Karnataka CM Siddaramaiah announces task force to address teen pregnancy problem

A slew of measures will be initiated to check the abuse of girls, especially in government-run residential schools.

ByChetana Belagere

Published Apr 24, 2024 | 6:59 AM Updated Apr 24, 2024 | 7:02 AM

Child marriages, sexual abuse by relatives, love affairs, the lack of sexual awareness, and no proper crime-reporting systems are the major reasons for the increase in teenage pregnancies. (Representational image/iStock)

Eleven months, 28,657 underage pregnancies. It meant more than 2,600 cases a month!

South First‘s headline screamed the startling reality, Karnataka has a teen pregnancy problem, on 20 January 2024.

Considering the problem, Chief Minister Siddaramaiah has now announced the formation of a central task force.

Earlier, the central government’s Reproductive and Child Health (RCH) portal had reported 28,657 girls aged below 18 getting pregnant between January and November 2023.

Residential schools under watch

In a directive on 15 April, Siddaramaiah highlighted the need for a synergistic approach to curtail instances of adolescent pregnancies.

The directive was issued to seven pivotal departments, including Women and Child Development, Health and Family Welfare, and Primary and Secondary Education.

The chief minister underscored the importance of uplifting the morale of pregnant girls and suggested senior officials’ active participation in the task force.

Siddaramaiah placed special emphasis on the security and well-being of girls in hostels, mandating strict CCTV surveillance and regular health check-ups.

Expressing concern over young girls in government residential schools getting pregnant, the chief minister asked the departments to ensure vigilant monitoring of absenteeism among students at the taluk and district levels.

The surveillance is to identify and support at-risk individuals.

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Reasons for teen pregnancies

Reports held child marriage, sexual assaults, and a lack of sexual awareness responsible for the burgeoning cases of pregnancies.

Siddaramaiah stressed the importance of a coordinated effort among various departments to combat the issue at the grassroots level and to actively engage the legal framework to address the disturbing trend.

Child rights activists and experts told South First that child marriages, sexual abuse by relatives, love affairs, the lack of sexual awareness, and no proper crime-reporting systems were the major reasons for the increase in teenage pregnancies.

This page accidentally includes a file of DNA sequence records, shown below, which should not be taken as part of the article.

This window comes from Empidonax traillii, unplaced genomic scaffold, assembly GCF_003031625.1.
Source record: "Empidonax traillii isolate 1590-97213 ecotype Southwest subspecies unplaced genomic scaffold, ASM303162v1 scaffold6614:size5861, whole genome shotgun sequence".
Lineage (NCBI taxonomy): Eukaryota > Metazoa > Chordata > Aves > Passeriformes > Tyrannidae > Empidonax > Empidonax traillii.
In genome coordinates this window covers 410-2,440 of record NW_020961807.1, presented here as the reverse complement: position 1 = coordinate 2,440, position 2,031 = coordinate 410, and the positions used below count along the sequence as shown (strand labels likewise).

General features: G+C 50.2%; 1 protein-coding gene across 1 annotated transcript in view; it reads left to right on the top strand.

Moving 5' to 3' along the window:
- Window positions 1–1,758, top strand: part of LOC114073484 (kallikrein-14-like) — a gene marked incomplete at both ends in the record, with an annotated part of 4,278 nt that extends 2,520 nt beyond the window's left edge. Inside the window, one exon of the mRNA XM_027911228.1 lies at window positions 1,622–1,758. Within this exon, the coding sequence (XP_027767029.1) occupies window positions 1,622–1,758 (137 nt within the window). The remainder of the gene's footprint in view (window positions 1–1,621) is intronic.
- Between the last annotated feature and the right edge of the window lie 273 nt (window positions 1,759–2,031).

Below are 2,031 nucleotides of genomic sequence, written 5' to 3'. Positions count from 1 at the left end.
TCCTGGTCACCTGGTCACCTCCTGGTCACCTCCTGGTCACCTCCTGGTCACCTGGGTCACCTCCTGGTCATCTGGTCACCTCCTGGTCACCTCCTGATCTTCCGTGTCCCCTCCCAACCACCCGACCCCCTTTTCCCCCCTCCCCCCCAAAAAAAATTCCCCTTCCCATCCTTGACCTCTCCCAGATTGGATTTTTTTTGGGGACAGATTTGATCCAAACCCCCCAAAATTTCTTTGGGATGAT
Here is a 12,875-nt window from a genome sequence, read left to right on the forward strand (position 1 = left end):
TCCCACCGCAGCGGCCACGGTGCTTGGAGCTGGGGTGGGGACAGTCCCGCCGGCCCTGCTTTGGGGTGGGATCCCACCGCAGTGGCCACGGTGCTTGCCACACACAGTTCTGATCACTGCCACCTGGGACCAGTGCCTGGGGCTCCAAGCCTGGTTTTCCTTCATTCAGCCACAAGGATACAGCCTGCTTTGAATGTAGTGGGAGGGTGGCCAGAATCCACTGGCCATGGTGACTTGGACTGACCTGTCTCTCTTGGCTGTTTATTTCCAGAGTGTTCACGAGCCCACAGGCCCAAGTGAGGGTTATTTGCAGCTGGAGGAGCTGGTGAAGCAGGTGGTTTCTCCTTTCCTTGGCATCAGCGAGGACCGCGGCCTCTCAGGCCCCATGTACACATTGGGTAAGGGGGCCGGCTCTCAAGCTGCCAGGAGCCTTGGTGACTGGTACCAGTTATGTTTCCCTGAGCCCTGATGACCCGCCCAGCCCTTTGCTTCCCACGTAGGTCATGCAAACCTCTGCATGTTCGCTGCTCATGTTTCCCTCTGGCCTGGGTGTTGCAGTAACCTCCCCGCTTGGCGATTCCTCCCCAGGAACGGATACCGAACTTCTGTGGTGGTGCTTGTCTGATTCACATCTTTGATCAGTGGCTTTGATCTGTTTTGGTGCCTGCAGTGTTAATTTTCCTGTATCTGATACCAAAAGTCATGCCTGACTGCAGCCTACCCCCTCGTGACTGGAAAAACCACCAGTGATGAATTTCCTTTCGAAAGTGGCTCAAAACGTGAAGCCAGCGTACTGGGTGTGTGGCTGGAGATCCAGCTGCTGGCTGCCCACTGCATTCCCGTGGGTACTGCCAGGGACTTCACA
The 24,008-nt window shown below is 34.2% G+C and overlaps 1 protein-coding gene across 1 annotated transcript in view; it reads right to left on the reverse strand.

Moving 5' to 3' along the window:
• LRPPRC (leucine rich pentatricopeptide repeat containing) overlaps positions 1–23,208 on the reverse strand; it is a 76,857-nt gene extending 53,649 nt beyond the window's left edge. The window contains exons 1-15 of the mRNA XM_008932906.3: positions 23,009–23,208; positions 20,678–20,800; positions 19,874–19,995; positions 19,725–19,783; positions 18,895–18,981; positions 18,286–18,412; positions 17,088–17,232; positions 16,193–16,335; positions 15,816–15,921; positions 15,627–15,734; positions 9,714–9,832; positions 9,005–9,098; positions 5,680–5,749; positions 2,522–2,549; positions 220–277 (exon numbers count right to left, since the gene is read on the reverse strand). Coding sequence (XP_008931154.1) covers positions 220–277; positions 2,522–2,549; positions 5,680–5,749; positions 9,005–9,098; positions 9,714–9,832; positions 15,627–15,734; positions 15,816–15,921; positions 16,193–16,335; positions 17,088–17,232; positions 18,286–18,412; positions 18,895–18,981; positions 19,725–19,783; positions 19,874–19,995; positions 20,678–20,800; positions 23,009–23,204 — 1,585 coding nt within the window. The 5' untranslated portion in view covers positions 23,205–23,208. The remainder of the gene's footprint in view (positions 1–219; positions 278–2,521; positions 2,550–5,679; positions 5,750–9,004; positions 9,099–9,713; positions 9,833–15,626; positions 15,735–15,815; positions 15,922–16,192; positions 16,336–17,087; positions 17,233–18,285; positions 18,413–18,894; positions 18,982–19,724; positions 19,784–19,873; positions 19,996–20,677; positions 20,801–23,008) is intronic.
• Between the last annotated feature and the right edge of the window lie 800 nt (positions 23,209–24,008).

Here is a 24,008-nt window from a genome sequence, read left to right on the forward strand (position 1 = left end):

The RCH portal said Bengaluru urban reported the highest number of teen pregnancies (2,815) in 11 months, followed by Belagavi (2,254) and Vijayapura (2,004).

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Tip of the iceberg

Executive Direct of Child Rights Trust Vasudeva Sharma earlier told South First that these numbers meant the cases were being noticed. She attributed it to the campaigns done by the trust and other government agencies.

However, Sharma hastened to add that the figures available could be the tip of the iceberg. He called for rigid monitoring for a clear understanding of the gravity of the situation.

He had then called for the formation of a task force to observe the trend and prevent such pregnancies.

Shashidhar Kosambe, a member of the Child Rights Protection Committee had also demanded a collective effort involving various departments to stop child marriages, child abuse and create sexual awareness among students.

Also Read: Hostel warden arrested for sexually harassing minor boys

Simplify reporting process

Several experts South First spoke to stressed the need to make reporting crimes against children, including child marriages, an easy process. Children were scared to report to authorities, and it should change, they said.

Addressing the technical challenges in the existing system, the chief minister advocated the simplification of reporting procedures for teen pregnancies, particularly in private healthcare settings.

Siddaramaiah proposed the development of a centralised system to better document and manage information on such cases.

Also Read: Telugu states have high prevalence of high-risk pregnancies

CM moots sex education

Moreover, Siddaramaiah called for enhanced sex education through media channels, aiming to reach parents and children with clear and effective messaging.

He also emphasised the importance of awareness programmes focusing on self-defense, the detriments of child marriage, and the physical development of children.

The legal aspects have not been overlooked. The over-the-counter sale of Schedule-H drugs, such as abortion pills, would be strictly dealt with legally.

Several NGOs and child-rights activists appreciated the government’s move. They expressed optimism about better implementation of child protection laws to follow the initiative.

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The task force’s responsibilities

  • Monitor female students in government residential hostels using CCTV cameras.
  • Mandatory monthly health check-ups for all students.
  • Students returning from extended leave must undergo health examinations.
  • Education on physical changes.
  • Educators to promptly investigate any student absences.
  • District-level officers responsible for overseeing these protocols.

(Edited by Majnu Babu).